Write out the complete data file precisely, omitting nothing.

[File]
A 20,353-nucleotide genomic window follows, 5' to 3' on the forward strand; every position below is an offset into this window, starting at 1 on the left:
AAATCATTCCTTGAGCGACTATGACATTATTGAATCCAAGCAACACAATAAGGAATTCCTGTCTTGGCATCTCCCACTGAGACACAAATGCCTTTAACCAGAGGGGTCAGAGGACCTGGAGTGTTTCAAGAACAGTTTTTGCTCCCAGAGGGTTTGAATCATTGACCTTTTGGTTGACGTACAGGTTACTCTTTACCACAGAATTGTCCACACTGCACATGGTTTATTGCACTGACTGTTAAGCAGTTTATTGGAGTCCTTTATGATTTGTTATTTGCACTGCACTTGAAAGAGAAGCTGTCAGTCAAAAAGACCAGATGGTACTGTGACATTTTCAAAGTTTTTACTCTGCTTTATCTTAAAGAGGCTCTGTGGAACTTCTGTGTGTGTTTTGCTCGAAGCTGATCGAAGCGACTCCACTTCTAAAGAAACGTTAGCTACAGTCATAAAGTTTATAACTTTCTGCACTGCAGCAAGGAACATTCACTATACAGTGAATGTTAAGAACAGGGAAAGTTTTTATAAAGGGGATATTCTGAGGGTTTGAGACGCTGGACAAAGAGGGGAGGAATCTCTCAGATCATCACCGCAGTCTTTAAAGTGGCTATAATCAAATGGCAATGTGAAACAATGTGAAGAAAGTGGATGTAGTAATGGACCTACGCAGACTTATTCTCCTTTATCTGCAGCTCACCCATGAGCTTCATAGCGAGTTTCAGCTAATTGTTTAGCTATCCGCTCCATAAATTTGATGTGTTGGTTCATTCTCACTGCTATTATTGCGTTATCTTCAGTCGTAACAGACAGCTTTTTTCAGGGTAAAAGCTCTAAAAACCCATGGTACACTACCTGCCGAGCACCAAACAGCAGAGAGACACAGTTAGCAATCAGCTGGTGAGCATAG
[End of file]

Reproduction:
A 20,353-nucleotide genomic window follows, 5' to 3' on the forward strand; every position below is an offset into this window, starting at 1 on the left:
AAATCATTCCTTGAGCGACTATGACATTATTGAATCCAAGCAACACAATAAGGAATTCCTGTCTTGGCATCTCCCACTGAGACACAAATGCCTTTAACCAGAGGGGTCAGAGGACCTGGAGTGTTTCAAGAACAGTTTTTGCTCCCAGAGGGTTTGAATCATTGACCTTTTGGTTGACGTACAGGTTACTCTTTACCACAGAATTGTCCACACTGCACATGGTTTATTGCACTGACTGTTAAGCAGTTTATTGGAGTCCTTTATGATTTGTTATTTGCACTGCACTTGAAAGAGAAGCTGTCAGTCAAAAAGACCAGATGGTACTGTGACATTTTCAAAGTTTTTACTCTGCTTTATCTTAAAGAGGCTCTGTGGAACTTCTGTGTGTGTTTTGCTCGAAGCTGATCGAAGCGACTCCACTTCTAAAGAAACGTTAGCTACAGTCATAAAGTTTATAACTTTCTGCACTGCAGCAAGGAACATTCACTATACAGTGAATGTTAAGAACAGGGAAAGTTTTTATAAAGGGGATATTCTGAGGGTTTGAGACGCTGGACAAAGAGGGGAGGAATCTCTCAGATCATCACCGCAGTCTTTAAAGTGGCTATAATCAAATGGCAATGTGAAACAATGTGAAGAAAGTGGATGTAGTAATGGACCTACGCAGACTTATTCTCCTTTATCTGCAGCTCACCCATGAGCTTCATAGCGAGTTTCAGCTAATTGTTTAGCTATCCGCTCCATAAATTTGATGTGTTGGTTCATTCTCACTGCTATTATTGCGTTATCTTCAGTCGTAACAGACAGCTTTTTTCAGGGTAAAAGCTCTAAAAACCCATGGTACACTACCTGCCGAGCACCAAACAGCAGAGAGACACAGTTAGCAATCAGCTGGTGAGCATAG